An aging teacher in a modern world

At 61, and having nearly 40 years of teaching behind me, I have observed names over the years. They go in waves, each new semi-decade bringing a boy’s name who you know ranks high on the probability scale of trouble. Television is a great equaliser. Beyond the naming after soap stars, it allows the underclass to latch onto the well- heeled, so that soon the nursery sand tray is crowded with names from a Knightsbridge prep school or a Cotswolds gymkhana.

will hay teacher

An aging teacher in a modern classroom

“It’s Kee – ah,” the girl corrected, every time I pronounced the end of her name “Ik –ah.” Not if the letters are that way round I thought. And carried on, refusing to pander to her mother’s dyslexia.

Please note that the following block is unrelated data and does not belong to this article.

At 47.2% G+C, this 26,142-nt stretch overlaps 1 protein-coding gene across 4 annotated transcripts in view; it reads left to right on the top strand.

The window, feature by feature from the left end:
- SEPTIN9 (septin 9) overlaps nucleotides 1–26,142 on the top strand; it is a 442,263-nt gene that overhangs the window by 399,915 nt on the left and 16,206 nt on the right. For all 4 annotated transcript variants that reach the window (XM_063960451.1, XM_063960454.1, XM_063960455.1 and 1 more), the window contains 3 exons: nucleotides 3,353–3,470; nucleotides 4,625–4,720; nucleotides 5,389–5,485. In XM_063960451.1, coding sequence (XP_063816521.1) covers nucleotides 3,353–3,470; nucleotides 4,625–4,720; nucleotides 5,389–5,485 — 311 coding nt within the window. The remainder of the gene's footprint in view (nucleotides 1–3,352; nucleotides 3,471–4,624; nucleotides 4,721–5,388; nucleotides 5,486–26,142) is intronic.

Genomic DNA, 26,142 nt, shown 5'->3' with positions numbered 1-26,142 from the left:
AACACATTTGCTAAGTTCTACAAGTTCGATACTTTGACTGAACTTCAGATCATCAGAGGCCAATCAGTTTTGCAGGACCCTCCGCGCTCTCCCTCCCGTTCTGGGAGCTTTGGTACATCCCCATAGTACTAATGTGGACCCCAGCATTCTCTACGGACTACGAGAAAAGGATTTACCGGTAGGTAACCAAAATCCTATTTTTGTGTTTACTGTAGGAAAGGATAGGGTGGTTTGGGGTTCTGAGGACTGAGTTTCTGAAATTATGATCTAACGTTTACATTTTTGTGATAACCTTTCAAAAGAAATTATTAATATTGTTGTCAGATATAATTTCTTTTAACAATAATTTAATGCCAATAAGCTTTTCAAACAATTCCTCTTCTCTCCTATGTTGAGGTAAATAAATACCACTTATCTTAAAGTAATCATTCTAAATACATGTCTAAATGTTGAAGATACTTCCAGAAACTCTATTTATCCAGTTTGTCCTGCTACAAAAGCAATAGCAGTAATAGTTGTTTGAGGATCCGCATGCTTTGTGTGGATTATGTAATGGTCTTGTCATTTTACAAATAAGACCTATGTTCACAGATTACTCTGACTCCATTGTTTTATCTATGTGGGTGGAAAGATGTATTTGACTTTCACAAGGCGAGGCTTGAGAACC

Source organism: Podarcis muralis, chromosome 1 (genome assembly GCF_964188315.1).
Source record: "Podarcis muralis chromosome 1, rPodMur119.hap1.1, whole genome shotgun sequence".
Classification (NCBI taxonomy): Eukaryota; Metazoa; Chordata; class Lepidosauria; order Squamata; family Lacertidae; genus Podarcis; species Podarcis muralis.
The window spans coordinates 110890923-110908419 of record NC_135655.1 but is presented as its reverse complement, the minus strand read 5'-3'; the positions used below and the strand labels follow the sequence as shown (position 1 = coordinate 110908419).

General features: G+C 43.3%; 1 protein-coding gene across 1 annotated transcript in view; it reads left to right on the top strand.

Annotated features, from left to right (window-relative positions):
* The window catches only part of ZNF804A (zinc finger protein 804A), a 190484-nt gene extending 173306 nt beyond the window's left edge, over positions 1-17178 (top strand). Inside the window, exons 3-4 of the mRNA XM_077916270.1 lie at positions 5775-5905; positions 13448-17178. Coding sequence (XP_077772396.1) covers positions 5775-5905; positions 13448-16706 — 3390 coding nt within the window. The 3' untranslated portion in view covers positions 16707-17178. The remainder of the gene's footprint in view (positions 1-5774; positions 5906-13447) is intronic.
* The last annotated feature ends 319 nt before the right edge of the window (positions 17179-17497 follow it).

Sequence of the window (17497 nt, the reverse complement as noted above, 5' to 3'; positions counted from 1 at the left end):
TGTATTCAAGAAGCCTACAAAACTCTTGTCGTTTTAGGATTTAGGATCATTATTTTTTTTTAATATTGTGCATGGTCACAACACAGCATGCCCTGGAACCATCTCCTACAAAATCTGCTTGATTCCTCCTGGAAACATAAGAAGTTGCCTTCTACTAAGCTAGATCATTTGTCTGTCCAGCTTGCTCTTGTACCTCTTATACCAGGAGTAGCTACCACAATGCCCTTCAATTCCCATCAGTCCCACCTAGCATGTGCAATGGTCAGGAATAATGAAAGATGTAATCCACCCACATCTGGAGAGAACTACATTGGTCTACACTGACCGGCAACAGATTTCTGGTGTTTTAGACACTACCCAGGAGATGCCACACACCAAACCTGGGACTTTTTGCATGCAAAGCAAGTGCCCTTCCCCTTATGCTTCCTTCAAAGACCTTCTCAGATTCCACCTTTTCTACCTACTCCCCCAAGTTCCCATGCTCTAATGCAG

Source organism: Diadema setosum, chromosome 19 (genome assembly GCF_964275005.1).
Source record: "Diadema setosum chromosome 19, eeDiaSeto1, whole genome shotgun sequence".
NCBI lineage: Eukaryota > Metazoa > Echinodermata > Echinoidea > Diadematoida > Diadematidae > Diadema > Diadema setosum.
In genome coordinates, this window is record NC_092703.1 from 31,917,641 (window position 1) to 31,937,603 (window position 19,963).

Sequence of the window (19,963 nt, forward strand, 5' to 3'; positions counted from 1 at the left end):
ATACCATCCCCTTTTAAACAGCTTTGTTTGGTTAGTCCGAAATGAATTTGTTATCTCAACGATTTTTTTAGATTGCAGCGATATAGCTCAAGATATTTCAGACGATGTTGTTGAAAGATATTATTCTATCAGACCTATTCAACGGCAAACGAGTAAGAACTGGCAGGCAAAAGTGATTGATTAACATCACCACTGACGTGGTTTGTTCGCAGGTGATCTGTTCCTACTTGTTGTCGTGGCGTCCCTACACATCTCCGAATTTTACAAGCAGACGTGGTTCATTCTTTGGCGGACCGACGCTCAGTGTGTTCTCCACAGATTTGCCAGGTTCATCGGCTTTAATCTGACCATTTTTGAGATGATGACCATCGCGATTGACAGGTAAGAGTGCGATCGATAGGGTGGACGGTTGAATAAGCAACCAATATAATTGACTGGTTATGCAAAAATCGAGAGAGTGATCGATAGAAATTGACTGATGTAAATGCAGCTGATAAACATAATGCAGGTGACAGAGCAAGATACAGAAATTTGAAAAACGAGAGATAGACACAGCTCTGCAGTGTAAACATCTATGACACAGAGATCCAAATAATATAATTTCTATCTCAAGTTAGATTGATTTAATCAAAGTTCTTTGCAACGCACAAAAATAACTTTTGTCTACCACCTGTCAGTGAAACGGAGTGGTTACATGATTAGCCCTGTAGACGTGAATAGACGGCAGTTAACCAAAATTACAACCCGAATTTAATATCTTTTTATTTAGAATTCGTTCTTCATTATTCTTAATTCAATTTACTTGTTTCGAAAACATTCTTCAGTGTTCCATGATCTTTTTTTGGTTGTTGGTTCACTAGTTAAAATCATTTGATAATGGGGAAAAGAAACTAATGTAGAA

At home I marked books. Falling asleep, I ticked my way through a forest of Kanes, wondering why parents were attracted by the first murderer in the bible. I dreamt of children with aspirations, but  woke in a cold sweat, thinking of meeting their parents. Snuggling up in the warm security blanket of apathy, I knew its hours were better.

A new day, and the register called.

I sent Tray for the milk.

Made Tyger sit next to Kage.

Then put Kaiser in detention,

for invading Belgium.

Devontae arrived late

and I hoped

for jam and scones.

My daughter is running a half marathon for motor neuron disease research on 13th March. Any donations gratefully accepted at http://www.justgiving.com/Kate-Franks1

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